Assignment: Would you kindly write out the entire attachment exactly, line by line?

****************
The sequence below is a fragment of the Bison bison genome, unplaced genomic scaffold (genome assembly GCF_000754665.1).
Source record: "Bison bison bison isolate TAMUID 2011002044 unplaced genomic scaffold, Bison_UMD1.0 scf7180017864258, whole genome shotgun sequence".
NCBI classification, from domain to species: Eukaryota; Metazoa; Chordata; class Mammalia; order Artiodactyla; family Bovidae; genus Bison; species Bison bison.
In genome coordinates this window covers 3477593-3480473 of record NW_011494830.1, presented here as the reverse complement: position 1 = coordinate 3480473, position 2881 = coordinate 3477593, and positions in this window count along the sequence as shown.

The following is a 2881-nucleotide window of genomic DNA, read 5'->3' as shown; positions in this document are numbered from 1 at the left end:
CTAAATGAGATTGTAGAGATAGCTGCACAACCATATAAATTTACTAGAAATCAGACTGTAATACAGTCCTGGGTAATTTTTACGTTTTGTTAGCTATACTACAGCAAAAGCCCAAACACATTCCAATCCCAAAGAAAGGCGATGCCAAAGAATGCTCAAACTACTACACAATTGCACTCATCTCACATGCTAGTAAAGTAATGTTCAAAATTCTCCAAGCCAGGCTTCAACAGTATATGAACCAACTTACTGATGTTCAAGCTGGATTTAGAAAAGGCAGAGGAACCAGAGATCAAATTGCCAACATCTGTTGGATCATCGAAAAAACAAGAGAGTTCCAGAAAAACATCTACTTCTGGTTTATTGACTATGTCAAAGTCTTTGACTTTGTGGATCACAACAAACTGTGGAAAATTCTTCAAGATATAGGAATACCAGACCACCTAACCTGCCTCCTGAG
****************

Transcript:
The sequence below is a fragment of the Bison bison genome, unplaced genomic scaffold (genome assembly GCF_000754665.1).
Source record: "Bison bison bison isolate TAMUID 2011002044 unplaced genomic scaffold, Bison_UMD1.0 scf7180017864258, whole genome shotgun sequence".
NCBI classification, from domain to species: Eukaryota; Metazoa; Chordata; class Mammalia; order Artiodactyla; family Bovidae; genus Bison; species Bison bison.
In genome coordinates this window covers 3477593-3480473 of record NW_011494830.1, presented here as the reverse complement: position 1 = coordinate 3480473, position 2881 = coordinate 3477593, and positions in this window count along the sequence as shown.

The following is a 2881-nucleotide window of genomic DNA, read 5'->3' as shown; positions in this document are numbered from 1 at the left end:
CTAAATGAGATTGTAGAGATAGCTGCACAACCATATAAATTTACTAGAAATCAGACTGTAATACAGTCCTGGGTAATTTTTACGTTTTGTTAGCTATACTACAGCAAAAGCCCAAACACATTCCAATCCCAAAGAAAGGCGATGCCAAAGAATGCTCAAACTACTACACAATTGCACTCATCTCACATGCTAGTAAAGTAATGTTCAAAATTCTCCAAGCCAGGCTTCAACAGTATATGAACCAACTTACTGATGTTCAAGCTGGATTTAGAAAAGGCAGAGGAACCAGAGATCAAATTGCCAACATCTGTTGGATCATCGAAAAAACAAGAGAGTTCCAGAAAAACATCTACTTCTGGTTTATTGACTATGTCAAAGTCTTTGACTTTGTGGATCACAACAAACTGTGGAAAATTCTTCAAGATATAGGAATACCAGACCACCTAACCTGCCTCCTGAG